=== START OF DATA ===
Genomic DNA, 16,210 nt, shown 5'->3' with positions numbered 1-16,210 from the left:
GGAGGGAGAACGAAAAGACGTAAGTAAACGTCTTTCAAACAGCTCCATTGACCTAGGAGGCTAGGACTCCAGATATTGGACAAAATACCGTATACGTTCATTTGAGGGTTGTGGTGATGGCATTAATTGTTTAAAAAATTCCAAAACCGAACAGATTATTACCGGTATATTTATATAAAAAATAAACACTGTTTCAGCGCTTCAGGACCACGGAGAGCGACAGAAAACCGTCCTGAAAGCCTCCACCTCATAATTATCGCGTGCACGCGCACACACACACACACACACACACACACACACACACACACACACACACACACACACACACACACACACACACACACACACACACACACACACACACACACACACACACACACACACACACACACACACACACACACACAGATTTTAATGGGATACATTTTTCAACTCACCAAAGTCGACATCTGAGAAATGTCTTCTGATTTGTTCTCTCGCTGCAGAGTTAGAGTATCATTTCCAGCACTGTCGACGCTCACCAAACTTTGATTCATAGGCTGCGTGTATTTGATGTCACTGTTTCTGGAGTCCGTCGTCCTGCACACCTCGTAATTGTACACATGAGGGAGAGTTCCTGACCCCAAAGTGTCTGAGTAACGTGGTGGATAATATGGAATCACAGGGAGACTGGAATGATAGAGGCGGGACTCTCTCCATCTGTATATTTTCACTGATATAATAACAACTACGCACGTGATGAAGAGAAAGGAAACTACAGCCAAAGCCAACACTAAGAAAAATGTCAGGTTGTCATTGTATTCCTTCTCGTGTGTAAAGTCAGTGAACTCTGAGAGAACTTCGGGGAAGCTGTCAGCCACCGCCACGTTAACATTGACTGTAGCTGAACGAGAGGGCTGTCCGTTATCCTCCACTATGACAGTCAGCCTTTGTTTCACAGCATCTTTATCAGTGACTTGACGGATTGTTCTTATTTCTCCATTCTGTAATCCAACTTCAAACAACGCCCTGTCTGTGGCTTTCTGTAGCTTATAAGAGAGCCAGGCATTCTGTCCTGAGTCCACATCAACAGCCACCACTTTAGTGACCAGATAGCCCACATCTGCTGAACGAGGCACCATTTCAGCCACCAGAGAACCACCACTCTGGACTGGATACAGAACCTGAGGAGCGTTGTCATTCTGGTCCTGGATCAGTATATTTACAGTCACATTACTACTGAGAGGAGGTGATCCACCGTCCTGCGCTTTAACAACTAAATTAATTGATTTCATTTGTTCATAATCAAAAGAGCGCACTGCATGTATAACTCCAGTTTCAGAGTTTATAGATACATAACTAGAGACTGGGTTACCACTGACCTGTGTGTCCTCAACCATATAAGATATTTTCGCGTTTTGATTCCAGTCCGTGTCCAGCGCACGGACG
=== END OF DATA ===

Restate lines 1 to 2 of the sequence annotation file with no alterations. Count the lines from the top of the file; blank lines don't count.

Genomic DNA, 16,210 nt, shown 5'->3' with positions numbered 1-16,210 from the left:
GGAGGGAGAACGAAAAGACGTAAGTAAACGTCTTTCAAACAGCTCCATTGACCTAGGAGGCTAGGACTCCAGATATTGGACAAAATACCGTATACGTTCATTTGAGGGTTGTGGTGATGGCATTAATTGTTTAAAAAATTCCAAAACCGAACAGATTATTACCGGTATATTTATATAAAAAATAAACACTGTTTCAGCGCTTCAGGACCACGGAGAGCGACAGAAAACCGTCCTGAAAGCCTCCACCTCATAATTATCGCGTGCACGCGCACACACACACACACACACACACACACACACACACACACACACACACACACACACACACACACACACACACACACACACACACACACACACACACACACACACACACACACACACACACACACACACACACACACACAGATTTTAATGGGATACATTTTTCAACTCACCAAAGTCGACATCTGAGAAATGTCTTCTGATTTGTTCTCTCGCTGCAGAGTTAGAGTATCATTTCCAGCACTGTCGACGCTCACCAAACTTTGATTCATAGGCTGCGTGTATTTGATGTCACTGTTTCTGGAGTCCGTCGTCCTGCACACCTCGTAATTGTACACATGAGGGAGAGTTCCTGACCCCAAAGTGTCTGAGTAACGTGGTGGATAATATGGAATCACAGGGAGACTGGAATGATAGAGGCGGGACTCTCTCCATCTGTATATTTTCACTGATATAATAACAACTACGCACGTGATGAAGAGAAAGGAAACTACAGCCAAAGCCAACACTAAGAAAAATGTCAGGTTGTCATTGTATTCCTTCTCGTGTGTAAAGTCAGTGAACTCTGAGAGAACTTCGGGGAAGCTGTCAGCCACCGCCACGTTAACATTGACTGTAGCTGAACGAGAGGGCTGTCCGTTATCCTCCACTATGACAGTCAGCCTTTGTTTCACAGCATCTTTATCAGTGACTTGACGGATTGTTCTTATTTCTCCATTCTGTAATCCAACTTCAAACAACGCCCTGTCTGTGGCTTTCTGTAGCTTATAAGAGAGCCAGGCATTCTGTCCTGAGTCCACATCAACAGCCACCACTTTAGTGACCAGATAGCCCACATCTGCTGAACGAGGCACCATTTCAGCCACCAGAGAACCACCACTCTGGACTGGATACAGAACCTGAGGAGCGTTGTCATTCTGGTCCTGGATCAGTATATTTACAGTCACATTACTACTGAGAGGAGGTGATCCACCGTCCTGCGCTTTAACAACTAAATTAATTGATTTCATTTGTTCATAATCAAAAGAGCGCACTGCATGTATAACTCCAGTTTCAGAGTTTATAGATACATAACTAGAGACTGGGTTACCACTGACCTGTGTGTCCTCAACCATATAAGATATTTTCGCGTTTTGATTCCAGTCCGTGTCCAGCGCACGGACG